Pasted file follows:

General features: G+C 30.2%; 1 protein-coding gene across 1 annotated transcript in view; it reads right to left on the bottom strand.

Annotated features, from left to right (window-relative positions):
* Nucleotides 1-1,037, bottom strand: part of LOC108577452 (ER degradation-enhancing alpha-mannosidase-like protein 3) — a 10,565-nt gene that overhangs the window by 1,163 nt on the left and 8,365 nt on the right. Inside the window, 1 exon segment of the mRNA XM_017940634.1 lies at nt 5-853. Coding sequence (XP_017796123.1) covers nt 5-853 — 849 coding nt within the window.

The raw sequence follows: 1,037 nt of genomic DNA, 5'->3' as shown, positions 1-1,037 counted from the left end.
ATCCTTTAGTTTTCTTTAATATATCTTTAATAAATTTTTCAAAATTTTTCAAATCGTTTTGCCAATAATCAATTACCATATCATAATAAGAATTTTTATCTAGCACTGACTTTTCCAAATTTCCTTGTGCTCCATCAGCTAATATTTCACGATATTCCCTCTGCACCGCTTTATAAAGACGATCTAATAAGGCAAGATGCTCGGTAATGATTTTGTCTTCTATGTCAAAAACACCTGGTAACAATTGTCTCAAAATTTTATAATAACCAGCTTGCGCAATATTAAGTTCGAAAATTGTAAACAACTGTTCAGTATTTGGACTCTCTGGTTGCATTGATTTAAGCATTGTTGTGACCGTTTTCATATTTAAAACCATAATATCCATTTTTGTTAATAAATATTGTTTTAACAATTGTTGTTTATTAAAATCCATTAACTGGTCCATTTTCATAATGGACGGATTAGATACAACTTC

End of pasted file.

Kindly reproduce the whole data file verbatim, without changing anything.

General features: G+C 30.2%; 1 protein-coding gene across 1 annotated transcript in view; it reads right to left on the bottom strand.

Annotated features, from left to right (window-relative positions):
* Nucleotides 1-1,037, bottom strand: part of LOC108577452 (ER degradation-enhancing alpha-mannosidase-like protein 3) — a 10,565-nt gene that overhangs the window by 1,163 nt on the left and 8,365 nt on the right. Inside the window, 1 exon segment of the mRNA XM_017940634.1 lies at nt 5-853. Coding sequence (XP_017796123.1) covers nt 5-853 — 849 coding nt within the window.

The raw sequence follows: 1,037 nt of genomic DNA, 5'->3' as shown, positions 1-1,037 counted from the left end.
ATCCTTTAGTTTTCTTTAATATATCTTTAATAAATTTTTCAAAATTTTTCAAATCGTTTTGCCAATAATCAATTACCATATCATAATAAGAATTTTTATCTAGCACTGACTTTTCCAAATTTCCTTGTGCTCCATCAGCTAATATTTCACGATATTCCCTCTGCACCGCTTTATAAAGACGATCTAATAAGGCAAGATGCTCGGTAATGATTTTGTCTTCTATGTCAAAAACACCTGGTAACAATTGTCTCAAAATTTTATAATAACCAGCTTGCGCAATATTAAGTTCGAAAATTGTAAACAACTGTTCAGTATTTGGACTCTCTGGTTGCATTGATTTAAGCATTGTTGTGACCGTTTTCATATTTAAAACCATAATATCCATTTTTGTTAATAAATATTGTTTTAACAATTGTTGTTTATTAAAATCCATTAACTGGTCCATTTTCATAATGGACGGATTAGATACAACTTC